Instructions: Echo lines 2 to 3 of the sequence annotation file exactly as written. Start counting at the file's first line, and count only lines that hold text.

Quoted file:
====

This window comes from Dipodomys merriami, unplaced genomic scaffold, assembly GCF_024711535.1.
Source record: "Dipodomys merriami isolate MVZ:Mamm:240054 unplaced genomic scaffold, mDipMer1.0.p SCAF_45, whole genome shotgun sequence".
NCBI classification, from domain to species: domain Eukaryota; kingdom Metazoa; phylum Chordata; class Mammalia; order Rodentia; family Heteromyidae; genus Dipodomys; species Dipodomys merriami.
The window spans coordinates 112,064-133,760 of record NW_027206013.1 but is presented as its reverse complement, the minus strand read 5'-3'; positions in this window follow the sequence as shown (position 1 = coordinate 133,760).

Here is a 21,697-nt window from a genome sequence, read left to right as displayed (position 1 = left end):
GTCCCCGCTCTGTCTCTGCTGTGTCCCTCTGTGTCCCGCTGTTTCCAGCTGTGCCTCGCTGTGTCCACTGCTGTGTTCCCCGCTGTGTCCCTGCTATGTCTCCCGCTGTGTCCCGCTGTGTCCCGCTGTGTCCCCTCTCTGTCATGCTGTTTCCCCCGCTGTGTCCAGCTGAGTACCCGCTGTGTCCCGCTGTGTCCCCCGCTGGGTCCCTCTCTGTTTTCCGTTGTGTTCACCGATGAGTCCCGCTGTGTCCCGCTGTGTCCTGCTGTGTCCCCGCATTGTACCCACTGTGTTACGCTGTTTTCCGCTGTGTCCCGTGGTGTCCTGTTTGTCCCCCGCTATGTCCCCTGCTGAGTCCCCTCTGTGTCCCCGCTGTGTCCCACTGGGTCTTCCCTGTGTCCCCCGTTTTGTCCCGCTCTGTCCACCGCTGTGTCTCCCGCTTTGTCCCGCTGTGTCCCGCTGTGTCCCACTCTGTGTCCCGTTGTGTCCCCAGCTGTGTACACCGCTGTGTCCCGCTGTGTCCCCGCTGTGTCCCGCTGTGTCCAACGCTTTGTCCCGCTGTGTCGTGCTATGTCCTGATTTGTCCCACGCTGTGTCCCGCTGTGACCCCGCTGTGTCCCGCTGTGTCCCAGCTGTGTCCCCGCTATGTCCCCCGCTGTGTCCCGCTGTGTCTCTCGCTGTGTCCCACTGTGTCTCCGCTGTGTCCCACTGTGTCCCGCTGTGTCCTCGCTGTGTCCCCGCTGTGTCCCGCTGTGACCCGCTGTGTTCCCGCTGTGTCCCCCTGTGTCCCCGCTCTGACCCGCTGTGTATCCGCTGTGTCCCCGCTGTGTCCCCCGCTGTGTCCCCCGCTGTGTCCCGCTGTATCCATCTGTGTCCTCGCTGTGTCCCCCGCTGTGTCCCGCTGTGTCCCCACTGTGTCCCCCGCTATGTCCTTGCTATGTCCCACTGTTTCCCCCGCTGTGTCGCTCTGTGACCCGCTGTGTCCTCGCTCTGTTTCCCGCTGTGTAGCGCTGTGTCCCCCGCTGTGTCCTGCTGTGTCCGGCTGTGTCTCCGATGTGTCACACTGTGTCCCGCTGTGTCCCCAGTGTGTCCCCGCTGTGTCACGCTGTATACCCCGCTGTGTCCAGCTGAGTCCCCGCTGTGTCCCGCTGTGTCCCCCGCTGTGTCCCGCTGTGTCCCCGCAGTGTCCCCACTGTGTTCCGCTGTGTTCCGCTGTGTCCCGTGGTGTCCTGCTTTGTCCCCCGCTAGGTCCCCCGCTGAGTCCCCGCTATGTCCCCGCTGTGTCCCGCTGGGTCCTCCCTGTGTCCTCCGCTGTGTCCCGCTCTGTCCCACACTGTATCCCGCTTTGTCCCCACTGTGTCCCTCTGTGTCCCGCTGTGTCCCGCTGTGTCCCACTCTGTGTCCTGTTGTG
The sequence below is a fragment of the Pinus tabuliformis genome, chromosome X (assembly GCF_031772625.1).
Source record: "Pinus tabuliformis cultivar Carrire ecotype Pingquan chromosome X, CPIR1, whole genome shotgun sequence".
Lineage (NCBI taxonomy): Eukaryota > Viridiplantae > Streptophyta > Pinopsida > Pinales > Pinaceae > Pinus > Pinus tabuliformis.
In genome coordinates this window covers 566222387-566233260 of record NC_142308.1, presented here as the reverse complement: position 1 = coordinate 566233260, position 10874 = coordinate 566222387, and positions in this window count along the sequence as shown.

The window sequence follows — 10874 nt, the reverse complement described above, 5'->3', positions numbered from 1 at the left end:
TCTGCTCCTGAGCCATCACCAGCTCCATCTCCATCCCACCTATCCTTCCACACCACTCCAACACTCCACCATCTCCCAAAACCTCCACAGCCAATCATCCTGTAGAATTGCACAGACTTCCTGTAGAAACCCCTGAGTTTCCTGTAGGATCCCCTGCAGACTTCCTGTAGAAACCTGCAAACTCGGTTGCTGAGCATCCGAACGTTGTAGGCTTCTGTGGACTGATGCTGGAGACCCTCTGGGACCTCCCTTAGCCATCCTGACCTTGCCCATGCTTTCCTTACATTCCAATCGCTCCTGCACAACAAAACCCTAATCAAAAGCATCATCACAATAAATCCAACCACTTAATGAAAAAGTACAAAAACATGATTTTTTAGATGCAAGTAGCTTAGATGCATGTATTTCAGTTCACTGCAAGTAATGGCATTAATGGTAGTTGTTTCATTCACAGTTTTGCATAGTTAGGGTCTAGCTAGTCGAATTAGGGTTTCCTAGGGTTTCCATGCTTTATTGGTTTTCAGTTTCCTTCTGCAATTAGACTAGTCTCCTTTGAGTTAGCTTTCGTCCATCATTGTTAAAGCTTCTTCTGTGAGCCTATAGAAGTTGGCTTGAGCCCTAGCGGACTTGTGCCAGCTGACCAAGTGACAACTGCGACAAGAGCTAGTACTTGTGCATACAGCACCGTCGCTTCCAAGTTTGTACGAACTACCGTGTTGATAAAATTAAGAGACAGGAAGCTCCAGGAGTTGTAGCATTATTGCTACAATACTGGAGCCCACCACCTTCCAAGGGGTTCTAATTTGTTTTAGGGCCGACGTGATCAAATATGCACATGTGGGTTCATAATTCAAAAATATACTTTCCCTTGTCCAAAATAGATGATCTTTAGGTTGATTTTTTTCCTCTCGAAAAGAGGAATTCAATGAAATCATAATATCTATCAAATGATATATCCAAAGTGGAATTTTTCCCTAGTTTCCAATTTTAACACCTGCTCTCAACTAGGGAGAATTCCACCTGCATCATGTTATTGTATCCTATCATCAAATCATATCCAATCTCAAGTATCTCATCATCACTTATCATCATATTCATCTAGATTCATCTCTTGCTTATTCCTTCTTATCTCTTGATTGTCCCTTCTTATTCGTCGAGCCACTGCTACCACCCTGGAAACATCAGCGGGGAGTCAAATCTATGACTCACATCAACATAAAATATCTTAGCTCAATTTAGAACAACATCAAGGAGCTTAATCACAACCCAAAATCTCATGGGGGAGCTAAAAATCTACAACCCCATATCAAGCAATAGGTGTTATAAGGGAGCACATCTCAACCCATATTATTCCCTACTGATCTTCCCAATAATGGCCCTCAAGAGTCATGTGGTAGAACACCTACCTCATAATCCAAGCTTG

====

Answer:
Source record: "Dipodomys merriami isolate MVZ:Mamm:240054 unplaced genomic scaffold, mDipMer1.0.p SCAF_45, whole genome shotgun sequence".
NCBI classification, from domain to species: domain Eukaryota; kingdom Metazoa; phylum Chordata; class Mammalia; order Rodentia; family Heteromyidae; genus Dipodomys; species Dipodomys merriami.